By Robert Windeler
Updated May 31, 1976 12:00 PM

Kathleen Gackle was a poultry farmer’s daughter from Santa Maria, Calif. and didn’t quite get the word that Hollywood had no roles for women anymore. So after winning a $500 Hugh O’Brian Acting Award at UCLA, she dropped out, joined a showcase workshop and hired an agent. She also switched to her dad’s middle name arid, as Kathleen Lloyd, somehow eluded the unemployment chorus line for most (but not all) of the past six years, guesting on TV series like Marcus Welby, M.D. and Ironside. Finally, at age 26, came her maiden movie offer—the female lead in a superpromising Western, The Missouri Breaks, to be directed by Arthur (Bonnie and Clyde) Penn and starring Marlon Brando and Jack Nicholson, no less. Yet she said No, thanks.

“It’s kind of an etiquette trip in this business,” observed the by-then-canny Kathleen. “They hope you’ll be so pleased with the role that you’d do it for nothing. Well, I was excited, but I’m still a professional, and I wasn’t being paid enough.” The roughly $10,000 feel-out offer for three months in Montana was upped to something sensible, and now Lloyd’s big Breaks is playing in more movie houses than All the President’s Men. More remarkably, she manages to hold her part of the frame with Nicholson, a star with the country’s most cunning grin this side of Jimmy Carter. “Seeing yourself on the big screen is weird,” she found, “but it was a real fine introduction to movies.”

When Breaks filming began, Kathleen admits, “I went through some trips, being insecure and doubtful about who the hell I was to be there. They scared me a little. I’d heard all about Jack being a big party person, but he was not ever into drinking at all. He rented a home in Billings, and Anjelica [Huston] was there. He went home after work.” Lloyd’s childhood idol, Brando, “was full of surprises—I hadn’t heard about his cue cards until it happened before my eyes.”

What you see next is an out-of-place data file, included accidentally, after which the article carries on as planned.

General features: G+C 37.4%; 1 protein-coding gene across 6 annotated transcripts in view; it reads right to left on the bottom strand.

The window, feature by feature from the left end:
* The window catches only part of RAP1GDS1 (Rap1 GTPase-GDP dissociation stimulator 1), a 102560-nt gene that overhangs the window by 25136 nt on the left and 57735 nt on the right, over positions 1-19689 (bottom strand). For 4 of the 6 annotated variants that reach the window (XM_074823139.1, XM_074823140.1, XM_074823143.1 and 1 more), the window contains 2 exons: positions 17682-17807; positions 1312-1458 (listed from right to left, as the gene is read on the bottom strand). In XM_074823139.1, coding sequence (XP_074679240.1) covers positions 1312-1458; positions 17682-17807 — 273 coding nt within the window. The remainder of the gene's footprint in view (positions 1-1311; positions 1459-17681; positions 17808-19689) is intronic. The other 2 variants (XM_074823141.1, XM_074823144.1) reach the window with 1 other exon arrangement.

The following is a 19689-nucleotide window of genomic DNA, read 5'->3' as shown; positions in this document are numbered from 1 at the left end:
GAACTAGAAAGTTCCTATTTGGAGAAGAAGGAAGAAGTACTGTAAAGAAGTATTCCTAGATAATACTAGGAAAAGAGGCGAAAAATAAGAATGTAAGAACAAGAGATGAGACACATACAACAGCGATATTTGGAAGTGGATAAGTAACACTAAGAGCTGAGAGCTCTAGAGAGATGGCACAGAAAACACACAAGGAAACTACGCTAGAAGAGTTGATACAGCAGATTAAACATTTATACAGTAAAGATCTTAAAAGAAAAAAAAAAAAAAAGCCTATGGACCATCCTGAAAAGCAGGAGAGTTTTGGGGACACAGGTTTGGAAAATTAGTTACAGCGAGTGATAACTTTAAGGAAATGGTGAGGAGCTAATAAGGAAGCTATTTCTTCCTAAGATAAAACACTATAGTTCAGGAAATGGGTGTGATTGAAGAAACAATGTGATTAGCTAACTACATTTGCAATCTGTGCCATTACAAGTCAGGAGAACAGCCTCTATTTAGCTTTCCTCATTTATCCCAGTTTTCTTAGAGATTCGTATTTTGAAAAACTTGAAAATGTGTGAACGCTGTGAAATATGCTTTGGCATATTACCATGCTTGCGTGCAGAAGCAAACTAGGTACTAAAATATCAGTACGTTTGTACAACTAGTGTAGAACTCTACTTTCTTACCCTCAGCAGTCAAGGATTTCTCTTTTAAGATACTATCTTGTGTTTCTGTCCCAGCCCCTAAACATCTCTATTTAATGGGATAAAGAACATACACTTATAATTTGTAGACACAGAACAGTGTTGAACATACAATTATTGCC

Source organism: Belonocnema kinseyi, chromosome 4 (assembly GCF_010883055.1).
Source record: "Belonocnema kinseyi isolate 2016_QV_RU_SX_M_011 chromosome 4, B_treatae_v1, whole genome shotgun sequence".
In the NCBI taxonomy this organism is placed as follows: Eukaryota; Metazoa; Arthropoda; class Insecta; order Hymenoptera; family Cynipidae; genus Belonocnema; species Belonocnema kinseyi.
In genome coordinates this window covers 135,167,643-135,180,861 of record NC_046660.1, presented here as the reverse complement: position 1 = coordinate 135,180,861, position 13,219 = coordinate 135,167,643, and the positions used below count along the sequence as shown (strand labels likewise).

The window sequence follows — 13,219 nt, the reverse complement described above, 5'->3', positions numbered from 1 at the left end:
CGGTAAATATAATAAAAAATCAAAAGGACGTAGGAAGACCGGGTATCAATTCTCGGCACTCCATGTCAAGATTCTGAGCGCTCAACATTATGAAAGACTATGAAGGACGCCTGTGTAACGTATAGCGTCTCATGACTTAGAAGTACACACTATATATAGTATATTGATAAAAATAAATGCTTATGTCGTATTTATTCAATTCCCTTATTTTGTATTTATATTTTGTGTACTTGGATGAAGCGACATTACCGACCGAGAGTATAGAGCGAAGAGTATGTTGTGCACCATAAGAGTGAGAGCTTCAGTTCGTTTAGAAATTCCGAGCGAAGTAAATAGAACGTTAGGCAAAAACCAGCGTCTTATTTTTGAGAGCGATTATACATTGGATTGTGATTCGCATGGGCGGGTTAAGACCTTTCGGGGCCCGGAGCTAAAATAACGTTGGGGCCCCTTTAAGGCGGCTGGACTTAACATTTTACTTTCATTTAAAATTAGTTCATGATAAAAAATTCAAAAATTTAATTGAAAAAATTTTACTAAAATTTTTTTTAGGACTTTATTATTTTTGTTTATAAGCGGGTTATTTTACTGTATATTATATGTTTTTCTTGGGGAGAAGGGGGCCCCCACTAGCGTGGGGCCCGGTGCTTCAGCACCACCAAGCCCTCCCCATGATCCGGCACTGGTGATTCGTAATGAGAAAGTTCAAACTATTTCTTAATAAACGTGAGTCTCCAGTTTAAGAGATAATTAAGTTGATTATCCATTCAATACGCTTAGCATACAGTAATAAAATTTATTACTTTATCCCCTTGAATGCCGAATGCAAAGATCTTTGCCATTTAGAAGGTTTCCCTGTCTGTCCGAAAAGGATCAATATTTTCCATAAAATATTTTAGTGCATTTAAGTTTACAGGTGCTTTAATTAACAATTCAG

Subsequently, Kathleen did not move into the starlet ghetto around West Hollywood, but kept her rented clapboard shack 46 miles away in the San Fernando Valley. To be sure, she tools into L.A. a couple of days a week because “one without the other isn’t enough.” But while she thinks it “perfectly fine socializing with people I’m working with while we’re actually working, when we’re not, I want to be by myself or with friends.” They include a pillows-and-bedding manufacturer who Kathleen says is “a good friend who’s lately become closer than that.” Lloyd passes her time studying about the stock market, practicing the guitar and reading, lately Jessamyn West and film scripts. She recently hired a new agent specializing in movies. Her second role may take time to find, Kathleen recognizes, for The Missouri Breaks “has made me very selective.” After working with Brando and Nicholson, she says, “I’m only interested in staying on the same level or going up. I’ve been with the best—and I want to be with the best.”